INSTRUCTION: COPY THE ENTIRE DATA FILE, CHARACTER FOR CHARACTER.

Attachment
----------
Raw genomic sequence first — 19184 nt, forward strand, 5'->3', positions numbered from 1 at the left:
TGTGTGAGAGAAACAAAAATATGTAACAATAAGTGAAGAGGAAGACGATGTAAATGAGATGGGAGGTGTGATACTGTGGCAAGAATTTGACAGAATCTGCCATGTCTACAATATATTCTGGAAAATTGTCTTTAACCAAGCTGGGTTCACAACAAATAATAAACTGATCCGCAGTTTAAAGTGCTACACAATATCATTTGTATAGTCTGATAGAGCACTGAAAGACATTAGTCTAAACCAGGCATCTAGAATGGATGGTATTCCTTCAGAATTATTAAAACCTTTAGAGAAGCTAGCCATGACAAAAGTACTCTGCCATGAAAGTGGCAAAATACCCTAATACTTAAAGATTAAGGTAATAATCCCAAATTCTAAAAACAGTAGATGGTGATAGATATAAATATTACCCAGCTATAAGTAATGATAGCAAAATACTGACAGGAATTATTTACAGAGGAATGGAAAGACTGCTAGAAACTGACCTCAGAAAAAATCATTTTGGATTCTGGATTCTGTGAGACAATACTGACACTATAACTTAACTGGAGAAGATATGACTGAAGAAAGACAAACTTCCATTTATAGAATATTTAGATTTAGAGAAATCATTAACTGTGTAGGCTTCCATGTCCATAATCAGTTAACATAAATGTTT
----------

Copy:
Raw genomic sequence first — 19184 nt, forward strand, 5'->3', positions numbered from 1 at the left:
TGTGTGAGAGAAACAAAAATATGTAACAATAAGTGAAGAGGAAGACGATGTAAATGAGATGGGAGGTGTGATACTGTGGCAAGAATTTGACAGAATCTGCCATGTCTACAATATATTCTGGAAAATTGTCTTTAACCAAGCTGGGTTCACAACAAATAATAAACTGATCCGCAGTTTAAAGTGCTACACAATATCATTTGTATAGTCTGATAGAGCACTGAAAGACATTAGTCTAAACCAGGCATCTAGAATGGATGGTATTCCTTCAGAATTATTAAAACCTTTAGAGAAGCTAGCCATGACAAAAGTACTCTGCCATGAAAGTGGCAAAATACCCTAATACTTAAAGATTAAGGTAATAATCCCAAATTCTAAAAACAGTAGATGGTGATAGATATAAATATTACCCAGCTATAAGTAATGATAGCAAAATACTGACAGGAATTATTTACAGAGGAATGGAAAGACTGCTAGAAACTGACCTCAGAAAAAATCATTTTGGATTCTGGATTCTGTGAGACAATACTGACACTATAACTTAACTGGAGAAGATATGACTGAAGAAAGACAAACTTCCATTTATAGAATATTTAGATTTAGAGAAATCATTAACTGTGTAGGCTTCCATGTCCATAATCAGTTAACATAAATGTTT